On June 17, the UCI announced that it was taking disciplinary action against Spaniards Igor Astarloa, Ricardo Serrano and Rubén Lobato, and Italians Pietro Caucchioli and Francesco De Bonis following a recommendation by the nine experts that had been given in January.

    According to one of the experts contacted by Cyclismag: "Among the names under discussion there may well be some who have already tested positive."

    Figures released by the UCI on October 15 reveal that more than 800 riders were part of the biological passport program this year. The number of tests conducted on these riders was 9,070, or 80 below the UCI’s target for the year of 9,150. This, however, was significantly fewer than the target of 15,000 tests per year that was set when the passport program was launched at the end of 2007.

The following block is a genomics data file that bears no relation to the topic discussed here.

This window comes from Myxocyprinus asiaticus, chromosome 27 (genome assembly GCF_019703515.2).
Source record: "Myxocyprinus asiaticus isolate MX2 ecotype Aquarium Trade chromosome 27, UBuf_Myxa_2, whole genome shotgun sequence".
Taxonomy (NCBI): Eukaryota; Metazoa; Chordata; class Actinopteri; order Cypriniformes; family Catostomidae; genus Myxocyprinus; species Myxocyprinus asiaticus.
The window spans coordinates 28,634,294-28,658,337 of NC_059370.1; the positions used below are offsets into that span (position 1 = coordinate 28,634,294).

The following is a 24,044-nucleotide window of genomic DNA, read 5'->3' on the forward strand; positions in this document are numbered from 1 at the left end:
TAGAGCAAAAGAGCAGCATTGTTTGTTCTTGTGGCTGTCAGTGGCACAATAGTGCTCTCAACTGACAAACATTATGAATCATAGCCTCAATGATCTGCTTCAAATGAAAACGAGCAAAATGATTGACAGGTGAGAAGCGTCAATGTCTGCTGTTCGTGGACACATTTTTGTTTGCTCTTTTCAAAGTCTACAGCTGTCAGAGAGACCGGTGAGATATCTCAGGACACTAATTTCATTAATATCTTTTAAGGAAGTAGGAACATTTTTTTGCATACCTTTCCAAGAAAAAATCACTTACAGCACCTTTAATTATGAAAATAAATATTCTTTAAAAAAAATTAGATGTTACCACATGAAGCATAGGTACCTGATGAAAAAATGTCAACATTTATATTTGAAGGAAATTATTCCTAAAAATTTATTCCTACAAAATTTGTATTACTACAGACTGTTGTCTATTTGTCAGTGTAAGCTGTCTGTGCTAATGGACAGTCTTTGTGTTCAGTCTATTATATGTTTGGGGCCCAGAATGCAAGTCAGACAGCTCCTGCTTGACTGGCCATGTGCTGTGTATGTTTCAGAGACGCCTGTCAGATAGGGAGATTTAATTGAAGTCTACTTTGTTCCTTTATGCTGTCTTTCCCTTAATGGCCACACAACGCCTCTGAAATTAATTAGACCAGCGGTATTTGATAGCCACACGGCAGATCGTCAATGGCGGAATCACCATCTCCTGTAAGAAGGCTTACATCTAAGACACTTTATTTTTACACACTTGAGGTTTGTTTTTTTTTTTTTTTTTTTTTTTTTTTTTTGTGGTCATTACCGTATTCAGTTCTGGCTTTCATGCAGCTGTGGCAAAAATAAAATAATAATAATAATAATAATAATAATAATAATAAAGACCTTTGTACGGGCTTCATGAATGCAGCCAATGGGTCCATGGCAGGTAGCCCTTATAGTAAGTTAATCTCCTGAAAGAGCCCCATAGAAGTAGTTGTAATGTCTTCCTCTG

• Milram's sponsor could remain beyond 2010

    Gerry van Gerwen is cautiously optimistic
    Article published:
    December 09, 2009, 15:55 GMT
    By:
    Susan Westemeyer

    German dairy company backtracks on total withdrawal of sponsorship

    Milram's parent company Nordmilch AG has apparently backtracked on its decision to abandon sponsorship of its eponymous ProTour team after the 2010 season, indicating that it may continue to support the German squad under certain conditions.

    “We have a large interest on the continued existence of the team,” the Bremen-based dairy-product company said in a statement issued on Wednesday. “Accordingly we are are open to various approaches, as to how and in what manner we could continue to work together with the team after 2010.”